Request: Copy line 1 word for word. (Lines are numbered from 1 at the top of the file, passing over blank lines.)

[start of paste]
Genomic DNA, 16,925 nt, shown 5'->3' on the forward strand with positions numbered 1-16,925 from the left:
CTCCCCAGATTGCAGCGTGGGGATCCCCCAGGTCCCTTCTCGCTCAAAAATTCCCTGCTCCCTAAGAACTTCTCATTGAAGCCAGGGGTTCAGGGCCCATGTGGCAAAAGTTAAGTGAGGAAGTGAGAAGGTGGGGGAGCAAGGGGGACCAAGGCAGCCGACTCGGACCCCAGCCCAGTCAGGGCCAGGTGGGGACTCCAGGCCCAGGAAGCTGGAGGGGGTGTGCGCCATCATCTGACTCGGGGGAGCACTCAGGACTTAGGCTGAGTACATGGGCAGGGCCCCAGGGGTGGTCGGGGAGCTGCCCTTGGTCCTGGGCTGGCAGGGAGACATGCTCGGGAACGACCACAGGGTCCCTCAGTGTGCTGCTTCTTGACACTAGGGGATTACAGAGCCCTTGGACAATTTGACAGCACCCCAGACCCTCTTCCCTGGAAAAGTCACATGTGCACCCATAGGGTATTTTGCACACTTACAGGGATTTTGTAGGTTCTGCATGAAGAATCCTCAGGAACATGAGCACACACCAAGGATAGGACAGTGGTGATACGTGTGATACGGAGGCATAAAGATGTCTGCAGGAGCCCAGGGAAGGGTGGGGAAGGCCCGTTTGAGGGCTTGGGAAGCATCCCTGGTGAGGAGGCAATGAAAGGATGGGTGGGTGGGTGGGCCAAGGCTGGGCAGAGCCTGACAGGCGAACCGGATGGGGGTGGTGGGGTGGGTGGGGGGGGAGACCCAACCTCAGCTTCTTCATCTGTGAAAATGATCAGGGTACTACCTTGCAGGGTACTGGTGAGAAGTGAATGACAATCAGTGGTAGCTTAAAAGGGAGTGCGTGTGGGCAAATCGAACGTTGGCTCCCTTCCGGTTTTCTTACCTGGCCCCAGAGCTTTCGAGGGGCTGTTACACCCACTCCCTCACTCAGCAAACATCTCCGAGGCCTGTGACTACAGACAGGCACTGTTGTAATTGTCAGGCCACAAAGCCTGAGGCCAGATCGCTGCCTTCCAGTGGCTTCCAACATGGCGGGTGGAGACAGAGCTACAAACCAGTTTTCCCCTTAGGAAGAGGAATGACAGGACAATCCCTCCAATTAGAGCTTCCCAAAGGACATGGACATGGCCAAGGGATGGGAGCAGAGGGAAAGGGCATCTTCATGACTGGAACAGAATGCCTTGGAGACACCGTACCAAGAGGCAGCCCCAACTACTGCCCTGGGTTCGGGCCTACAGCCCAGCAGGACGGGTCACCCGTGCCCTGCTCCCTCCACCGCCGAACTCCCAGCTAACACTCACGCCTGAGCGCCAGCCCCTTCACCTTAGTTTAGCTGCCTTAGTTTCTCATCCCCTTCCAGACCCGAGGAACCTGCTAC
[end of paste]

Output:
Genomic DNA, 16,925 nt, shown 5'->3' on the forward strand with positions numbered 1-16,925 from the left: